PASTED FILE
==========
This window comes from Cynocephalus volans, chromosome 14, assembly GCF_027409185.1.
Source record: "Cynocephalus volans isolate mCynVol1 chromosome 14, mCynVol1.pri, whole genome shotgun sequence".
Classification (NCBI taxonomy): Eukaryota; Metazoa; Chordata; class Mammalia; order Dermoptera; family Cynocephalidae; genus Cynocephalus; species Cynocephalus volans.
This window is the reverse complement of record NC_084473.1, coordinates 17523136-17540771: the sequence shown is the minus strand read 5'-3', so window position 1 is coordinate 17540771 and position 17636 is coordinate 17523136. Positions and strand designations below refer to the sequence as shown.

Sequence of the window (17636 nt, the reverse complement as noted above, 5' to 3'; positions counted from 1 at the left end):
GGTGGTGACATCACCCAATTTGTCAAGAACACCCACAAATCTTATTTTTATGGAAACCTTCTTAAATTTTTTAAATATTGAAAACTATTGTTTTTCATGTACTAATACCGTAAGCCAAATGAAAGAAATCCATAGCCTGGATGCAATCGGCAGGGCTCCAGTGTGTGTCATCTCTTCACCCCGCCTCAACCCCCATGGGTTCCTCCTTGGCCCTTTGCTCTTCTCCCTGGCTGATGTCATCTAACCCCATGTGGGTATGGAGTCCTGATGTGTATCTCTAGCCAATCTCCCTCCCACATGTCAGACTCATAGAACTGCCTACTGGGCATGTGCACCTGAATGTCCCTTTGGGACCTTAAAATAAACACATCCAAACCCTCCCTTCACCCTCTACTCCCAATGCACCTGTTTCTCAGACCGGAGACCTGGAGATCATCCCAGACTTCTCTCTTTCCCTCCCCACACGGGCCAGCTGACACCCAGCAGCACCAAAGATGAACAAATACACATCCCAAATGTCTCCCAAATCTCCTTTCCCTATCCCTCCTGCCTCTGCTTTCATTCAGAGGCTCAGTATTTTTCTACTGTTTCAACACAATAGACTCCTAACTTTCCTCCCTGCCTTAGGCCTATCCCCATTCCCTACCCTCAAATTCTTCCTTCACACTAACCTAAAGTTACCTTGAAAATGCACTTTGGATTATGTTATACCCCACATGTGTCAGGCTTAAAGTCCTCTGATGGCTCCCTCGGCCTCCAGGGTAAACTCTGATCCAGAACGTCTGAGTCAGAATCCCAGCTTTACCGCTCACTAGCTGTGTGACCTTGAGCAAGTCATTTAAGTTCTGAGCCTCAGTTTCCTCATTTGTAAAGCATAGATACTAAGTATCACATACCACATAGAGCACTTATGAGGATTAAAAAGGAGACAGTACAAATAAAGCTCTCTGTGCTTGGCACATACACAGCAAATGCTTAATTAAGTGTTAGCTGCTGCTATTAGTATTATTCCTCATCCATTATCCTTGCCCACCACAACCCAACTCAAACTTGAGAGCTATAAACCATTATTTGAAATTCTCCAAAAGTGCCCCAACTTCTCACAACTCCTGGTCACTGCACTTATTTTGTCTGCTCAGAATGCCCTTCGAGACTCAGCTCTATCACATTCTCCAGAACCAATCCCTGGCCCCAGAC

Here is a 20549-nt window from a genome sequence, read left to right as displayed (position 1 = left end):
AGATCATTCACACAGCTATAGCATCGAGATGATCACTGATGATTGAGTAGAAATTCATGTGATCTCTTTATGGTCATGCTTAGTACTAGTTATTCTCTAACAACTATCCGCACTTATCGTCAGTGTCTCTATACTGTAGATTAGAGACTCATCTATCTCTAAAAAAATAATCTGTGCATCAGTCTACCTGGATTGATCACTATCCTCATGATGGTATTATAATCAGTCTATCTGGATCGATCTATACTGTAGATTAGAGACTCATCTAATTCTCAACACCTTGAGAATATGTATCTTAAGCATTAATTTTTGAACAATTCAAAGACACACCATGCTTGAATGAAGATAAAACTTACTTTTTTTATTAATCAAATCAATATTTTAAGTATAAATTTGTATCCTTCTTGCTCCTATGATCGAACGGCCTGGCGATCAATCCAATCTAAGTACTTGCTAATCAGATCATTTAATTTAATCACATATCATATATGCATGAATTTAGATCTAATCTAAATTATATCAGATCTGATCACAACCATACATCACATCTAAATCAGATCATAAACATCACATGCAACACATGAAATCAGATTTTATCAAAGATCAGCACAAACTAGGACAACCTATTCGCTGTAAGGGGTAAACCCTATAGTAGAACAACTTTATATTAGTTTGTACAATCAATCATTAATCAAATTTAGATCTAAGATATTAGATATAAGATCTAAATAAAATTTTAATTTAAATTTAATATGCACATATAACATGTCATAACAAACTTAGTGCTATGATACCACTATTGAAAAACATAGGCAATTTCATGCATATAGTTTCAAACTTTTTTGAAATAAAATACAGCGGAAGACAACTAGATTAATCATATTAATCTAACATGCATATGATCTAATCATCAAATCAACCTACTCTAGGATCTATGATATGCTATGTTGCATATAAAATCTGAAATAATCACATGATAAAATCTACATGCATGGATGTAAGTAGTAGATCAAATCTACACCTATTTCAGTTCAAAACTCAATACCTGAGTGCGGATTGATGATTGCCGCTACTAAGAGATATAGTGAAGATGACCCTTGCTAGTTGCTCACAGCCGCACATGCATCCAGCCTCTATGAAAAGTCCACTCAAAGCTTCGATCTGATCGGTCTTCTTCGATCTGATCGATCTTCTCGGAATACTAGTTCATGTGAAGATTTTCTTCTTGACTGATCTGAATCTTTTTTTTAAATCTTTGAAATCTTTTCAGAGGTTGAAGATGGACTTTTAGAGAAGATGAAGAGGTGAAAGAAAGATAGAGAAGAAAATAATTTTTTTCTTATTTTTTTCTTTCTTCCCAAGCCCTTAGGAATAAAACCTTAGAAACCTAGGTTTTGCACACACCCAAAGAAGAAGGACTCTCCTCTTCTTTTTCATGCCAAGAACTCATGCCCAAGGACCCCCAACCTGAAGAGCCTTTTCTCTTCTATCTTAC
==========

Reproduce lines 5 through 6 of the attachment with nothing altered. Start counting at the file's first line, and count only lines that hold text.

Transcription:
Sequence of the window (17636 nt, the reverse complement as noted above, 5' to 3'; positions counted from 1 at the left end):
GGTGGTGACATCACCCAATTTGTCAAGAACACCCACAAATCTTATTTTTATGGAAACCTTCTTAAATTTTTTAAATATTGAAAACTATTGTTTTTCATGTACTAATACCGTAAGCCAAATGAAAGAAATCCATAGCCTGGATGCAATCGGCAGGGCTCCAGTGTGTGTCATCTCTTCACCCCGCCTCAACCCCCATGGGTTCCTCCTTGGCCCTTTGCTCTTCTCCCTGGCTGATGTCATCTAACCCCATGTGGGTATGGAGTCCTGATGTGTATCTCTAGCCAATCTCCCTCCCACATGTCAGACTCATAGAACTGCCTACTGGGCATGTGCACCTGAATGTCCCTTTGGGACCTTAAAATAAACACATCCAAACCCTCCCTTCACCCTCTACTCCCAATGCACCTGTTTCTCAGACCGGAGACCTGGAGATCATCCCAGACTTCTCTCTTTCCCTCCCCACACGGGCCAGCTGACACCCAGCAGCACCAAAGATGAACAAATACACATCCCAAATGTCTCCCAAATCTCCTTTCCCTATCCCTCCTGCCTCTGCTTTCATTCAGAGGCTCAGTATTTTTCTACTGTTTCAACACAATAGACTCCTAACTTTCCTCCCTGCCTTAGGCCTATCCCCATTCCCTACCCTCAAATTCTTCCTTCACACTAACCTAAAGTTACCTTGAAAATGCACTTTGGATTATGTTATACCCCACATGTGTCAGGCTTAAAGTCCTCTGATGGCTCCCTCGGCCTCCAGGGTAAACTCTGATCCAGAACGTCTGAGTCAGAATCCCAGCTTTACCGCTCACTAGCTGTGTGACCTTGAGCAAGTCATTTAAGTTCTGAGCCTCAGTTTCCTCATTTGTAAAGCATAGATACTAAGTATCACATACCACATAGAGCACTTATGAGGATTAAAAAGGAGACAGTACAAATAAAGCTCTCTGTGCTTGGCACATACACAGCAAATGCTTAATTAAGTGTTAGCTGCTGCTATTAGTATTATTCCTCATCCATTATCCTTGCCCACCACAACCCAACTCAAACTTGAGAGCTATAAACCATTATTTGAAATTCTCCAAAAGTGCCCCAACTTCTCACAACTCCTGGTCACTGCACTTATTTTGTCTGCTCAGAATGCCCTTCGAGACTCAGCTCTATCACATTCTCCAGAACCAATCCCTGGCCCCAGAC